Next, you will place another barbed coupling on the heater coil irrigation tubing, and you will couple it to more irrigation tubing that you will bring back to your pool. I used a left-over cable tie to attach the output hose to the pool.
I was also a bit concerned that it would be easy for the tubing to slide out of the cable tie, so I attached a hose adapter on this end as well. This is not necessary but an added reassurance that you won’t be spraying water everywhere other than your pool.
Remember one end is pulling water from your pool and attaching to the pump. So, it’s the other end that will return the warmed water to your pool.
Testing out your heater
The final step, of course, is to plug in that submersible pump and watch the magic happen!
I recommend you start at the pump looking for excessive leaks. If your seal isn’t tight on the garden adapter attached to the outflow, you may get a lot of bubbling and spray in the pool. Although our spray was contained in the pool, I worry that the loss of pressure could make the motor go bad more quickly.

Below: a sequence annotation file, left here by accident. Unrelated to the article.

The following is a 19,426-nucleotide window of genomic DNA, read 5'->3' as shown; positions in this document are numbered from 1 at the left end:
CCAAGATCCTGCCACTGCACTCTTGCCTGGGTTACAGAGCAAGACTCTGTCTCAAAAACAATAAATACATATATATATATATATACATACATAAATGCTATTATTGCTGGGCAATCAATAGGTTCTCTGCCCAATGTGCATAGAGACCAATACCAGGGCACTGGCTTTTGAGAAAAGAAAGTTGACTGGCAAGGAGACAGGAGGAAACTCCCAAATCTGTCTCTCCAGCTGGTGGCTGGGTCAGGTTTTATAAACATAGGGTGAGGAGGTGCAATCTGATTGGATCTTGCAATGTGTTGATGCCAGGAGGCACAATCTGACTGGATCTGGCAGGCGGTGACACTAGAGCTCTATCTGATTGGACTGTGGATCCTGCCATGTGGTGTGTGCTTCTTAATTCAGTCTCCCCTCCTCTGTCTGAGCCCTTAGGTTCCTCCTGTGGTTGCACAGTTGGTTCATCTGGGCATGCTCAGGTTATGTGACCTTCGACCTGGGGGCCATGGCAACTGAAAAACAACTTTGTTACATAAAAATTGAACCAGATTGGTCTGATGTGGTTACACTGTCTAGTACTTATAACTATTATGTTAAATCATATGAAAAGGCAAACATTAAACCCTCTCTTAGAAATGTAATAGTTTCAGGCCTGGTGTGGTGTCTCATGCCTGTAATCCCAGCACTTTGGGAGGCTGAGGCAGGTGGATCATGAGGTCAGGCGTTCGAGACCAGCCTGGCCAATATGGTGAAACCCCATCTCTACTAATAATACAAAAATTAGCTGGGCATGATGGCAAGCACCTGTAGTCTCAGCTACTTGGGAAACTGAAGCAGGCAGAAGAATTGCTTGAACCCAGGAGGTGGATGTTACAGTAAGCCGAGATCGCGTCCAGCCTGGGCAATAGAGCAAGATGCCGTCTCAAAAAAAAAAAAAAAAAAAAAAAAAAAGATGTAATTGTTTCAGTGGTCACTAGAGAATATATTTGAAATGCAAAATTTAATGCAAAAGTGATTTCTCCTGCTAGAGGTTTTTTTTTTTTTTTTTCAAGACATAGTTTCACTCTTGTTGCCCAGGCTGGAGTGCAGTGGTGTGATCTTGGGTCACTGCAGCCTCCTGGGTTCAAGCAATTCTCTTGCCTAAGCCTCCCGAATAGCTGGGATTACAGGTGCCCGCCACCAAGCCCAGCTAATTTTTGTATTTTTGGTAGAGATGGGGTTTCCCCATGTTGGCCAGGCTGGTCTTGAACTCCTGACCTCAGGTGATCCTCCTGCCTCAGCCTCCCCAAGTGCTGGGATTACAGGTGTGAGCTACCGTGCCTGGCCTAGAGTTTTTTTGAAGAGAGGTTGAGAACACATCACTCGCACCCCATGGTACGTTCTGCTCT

Continue on the entire path of the irrigation tubing up to the coils. Make sure to look for leaks around your couplings. As well, look for areas of the tubing that may have become kinked in the coiling process as this will deter the water flow.
Once you’ve examined the coils, check for any leaks along the tubing coming back to the pool.
Finally, make sure that your coil is in a firm location inside your pool. I had just enough slack that I could pull the coil out of the swimming area when not in use and fit it under the solar cover when it was in use.
The weather will play a huge role in your DIY pool heater results! After all the time, money, and effort I invested, our first test was not very impressive. I tested the water temperature inside the pool, and then, tested the water temperature coming from the heater coil into the pool and only had a change of about 2 degrees. Of course, it was a cool cloudy day.
The next day I started up the heater was hugely successful! The water temperature inside the pool was about 66 degrees whereas the water coming from the heater coil into the pool was a whopping 107 degrees!